“When cities get it right, our country thrives,” remarked Baltimore’s mayor, Stephanie Rawlings-Blake. That was the tone of Saturday’s ESSENCE Empowerment Experience discussion among four mayors: Rawlings-Blake of Baltimore, Aja Brown of Compton, Kasim Reed of Atlanta and Mitch Landrieu of New Orleans. Moderated by MSNBC host Joy Reid, the panel highlighted each of the cities’ top priorities, including jobs, education, youth empowerment, and equal-opportunity housing.
Mayor Rawlings-Blake jump-started the conversation, saying “As mayors, we’re in the driver’s seat,” drawing attention to the fact that more than 80 percent of cities in America are metro areas. Mayor Brown highlighted Compton’s 126-year history, and her goal to elevate the city’s reputation after a strong association with gangsta rap and violence in the 90s. Mayor Reed said that Atlanta’s crime rate is at a 40-year low, and the city’s working to invest in long-term careers—not short-term jobs—for its residents. Mayor Landrieu heralded New Orleans’ NOLA for life program, which promotes violence prevention, as well as the city’s recent recognition by the U.S. Conference of Mayors as the most livable city.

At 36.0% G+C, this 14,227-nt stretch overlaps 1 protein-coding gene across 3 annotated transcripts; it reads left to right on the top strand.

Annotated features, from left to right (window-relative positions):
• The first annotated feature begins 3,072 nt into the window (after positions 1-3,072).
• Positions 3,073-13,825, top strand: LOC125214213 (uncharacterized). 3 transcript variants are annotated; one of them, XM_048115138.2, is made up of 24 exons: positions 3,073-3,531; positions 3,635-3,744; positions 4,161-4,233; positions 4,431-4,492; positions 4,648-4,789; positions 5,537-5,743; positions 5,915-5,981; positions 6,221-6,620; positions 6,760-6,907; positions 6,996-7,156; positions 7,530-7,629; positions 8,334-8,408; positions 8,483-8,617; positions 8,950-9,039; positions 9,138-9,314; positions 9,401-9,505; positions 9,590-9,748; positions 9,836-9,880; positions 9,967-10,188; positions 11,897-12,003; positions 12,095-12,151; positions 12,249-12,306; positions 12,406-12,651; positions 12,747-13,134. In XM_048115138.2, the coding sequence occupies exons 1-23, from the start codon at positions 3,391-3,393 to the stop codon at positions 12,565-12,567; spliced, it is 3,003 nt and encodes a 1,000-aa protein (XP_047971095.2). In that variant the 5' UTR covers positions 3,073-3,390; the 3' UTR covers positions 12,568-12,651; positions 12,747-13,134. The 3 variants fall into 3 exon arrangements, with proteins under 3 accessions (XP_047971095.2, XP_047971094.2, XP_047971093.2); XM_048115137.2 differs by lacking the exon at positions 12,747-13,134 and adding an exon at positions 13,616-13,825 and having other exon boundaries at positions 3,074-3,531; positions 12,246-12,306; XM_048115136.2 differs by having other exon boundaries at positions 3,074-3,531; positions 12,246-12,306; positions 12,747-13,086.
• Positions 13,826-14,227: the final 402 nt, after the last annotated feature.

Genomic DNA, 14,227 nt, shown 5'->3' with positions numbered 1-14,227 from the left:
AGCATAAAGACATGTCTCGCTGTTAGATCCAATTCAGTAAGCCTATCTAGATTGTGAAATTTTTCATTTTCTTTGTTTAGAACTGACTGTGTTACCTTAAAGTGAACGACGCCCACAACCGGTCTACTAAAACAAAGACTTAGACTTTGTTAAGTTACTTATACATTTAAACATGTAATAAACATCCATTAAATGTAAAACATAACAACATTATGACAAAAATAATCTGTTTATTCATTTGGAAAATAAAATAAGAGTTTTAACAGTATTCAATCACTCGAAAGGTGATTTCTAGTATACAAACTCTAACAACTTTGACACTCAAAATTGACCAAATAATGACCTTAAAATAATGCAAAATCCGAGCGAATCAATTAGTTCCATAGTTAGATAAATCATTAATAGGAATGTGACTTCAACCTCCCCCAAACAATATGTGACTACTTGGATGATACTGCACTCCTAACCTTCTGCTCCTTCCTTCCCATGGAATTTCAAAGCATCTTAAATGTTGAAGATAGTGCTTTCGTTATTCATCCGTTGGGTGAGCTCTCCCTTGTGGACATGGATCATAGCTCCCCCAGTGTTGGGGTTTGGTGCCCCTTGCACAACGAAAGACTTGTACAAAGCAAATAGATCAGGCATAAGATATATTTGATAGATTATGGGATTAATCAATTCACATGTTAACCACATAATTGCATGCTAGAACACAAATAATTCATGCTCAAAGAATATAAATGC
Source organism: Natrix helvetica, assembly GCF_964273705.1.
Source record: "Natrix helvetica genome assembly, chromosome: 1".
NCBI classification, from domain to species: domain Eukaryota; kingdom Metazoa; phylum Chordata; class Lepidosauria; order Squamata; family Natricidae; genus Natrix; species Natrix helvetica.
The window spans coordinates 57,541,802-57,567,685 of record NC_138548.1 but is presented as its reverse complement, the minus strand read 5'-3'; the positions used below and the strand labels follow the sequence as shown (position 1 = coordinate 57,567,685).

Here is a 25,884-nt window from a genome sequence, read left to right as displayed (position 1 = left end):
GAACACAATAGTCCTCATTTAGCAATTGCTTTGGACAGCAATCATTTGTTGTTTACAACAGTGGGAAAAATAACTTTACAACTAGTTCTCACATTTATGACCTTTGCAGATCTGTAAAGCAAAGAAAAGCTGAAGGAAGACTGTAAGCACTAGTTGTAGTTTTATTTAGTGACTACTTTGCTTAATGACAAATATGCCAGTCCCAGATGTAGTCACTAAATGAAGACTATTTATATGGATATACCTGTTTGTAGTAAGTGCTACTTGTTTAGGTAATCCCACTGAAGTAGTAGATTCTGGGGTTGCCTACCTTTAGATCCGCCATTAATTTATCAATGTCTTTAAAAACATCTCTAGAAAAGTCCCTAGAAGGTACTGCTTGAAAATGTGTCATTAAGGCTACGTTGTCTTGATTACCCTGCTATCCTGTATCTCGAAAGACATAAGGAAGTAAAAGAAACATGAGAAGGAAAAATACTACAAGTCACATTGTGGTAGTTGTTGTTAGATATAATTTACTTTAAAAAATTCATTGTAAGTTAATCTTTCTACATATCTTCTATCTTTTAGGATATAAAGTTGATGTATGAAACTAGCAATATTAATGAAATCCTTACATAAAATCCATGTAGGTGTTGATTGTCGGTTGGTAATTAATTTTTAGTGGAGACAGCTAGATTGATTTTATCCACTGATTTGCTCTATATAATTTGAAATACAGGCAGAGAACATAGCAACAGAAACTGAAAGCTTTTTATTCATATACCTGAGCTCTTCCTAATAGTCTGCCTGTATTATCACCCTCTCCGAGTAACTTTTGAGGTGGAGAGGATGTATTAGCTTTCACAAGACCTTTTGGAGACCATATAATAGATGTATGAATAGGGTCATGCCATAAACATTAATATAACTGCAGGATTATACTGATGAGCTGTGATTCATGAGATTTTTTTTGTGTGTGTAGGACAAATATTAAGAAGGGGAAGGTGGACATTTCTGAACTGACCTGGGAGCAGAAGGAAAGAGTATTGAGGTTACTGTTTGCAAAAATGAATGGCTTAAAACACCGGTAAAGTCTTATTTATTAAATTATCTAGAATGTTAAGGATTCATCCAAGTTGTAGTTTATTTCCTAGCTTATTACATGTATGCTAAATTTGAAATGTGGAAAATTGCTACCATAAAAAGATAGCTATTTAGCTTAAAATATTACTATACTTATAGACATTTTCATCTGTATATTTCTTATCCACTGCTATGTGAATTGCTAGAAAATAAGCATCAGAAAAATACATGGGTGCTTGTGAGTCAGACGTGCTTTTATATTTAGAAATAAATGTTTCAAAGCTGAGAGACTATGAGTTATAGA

The discussion took a spirited turn when Reid asked Mayor Brown about her aim for Compton to follow in Brooklyn’s footsteps and become more marketable by rehabilitating its image. Reid wondered if that would translate into gentrification. Brown, a former urban planner, had a clear message: “Gentrification is the result of poor inclusionary planning.”
The panel ended on the topic of President Obama’s challenge to all U.S. mayors to end homelessness among veterans in their respective cities by 2015. Each mayor demonstrated a steadfast dedication fulfilling the charge.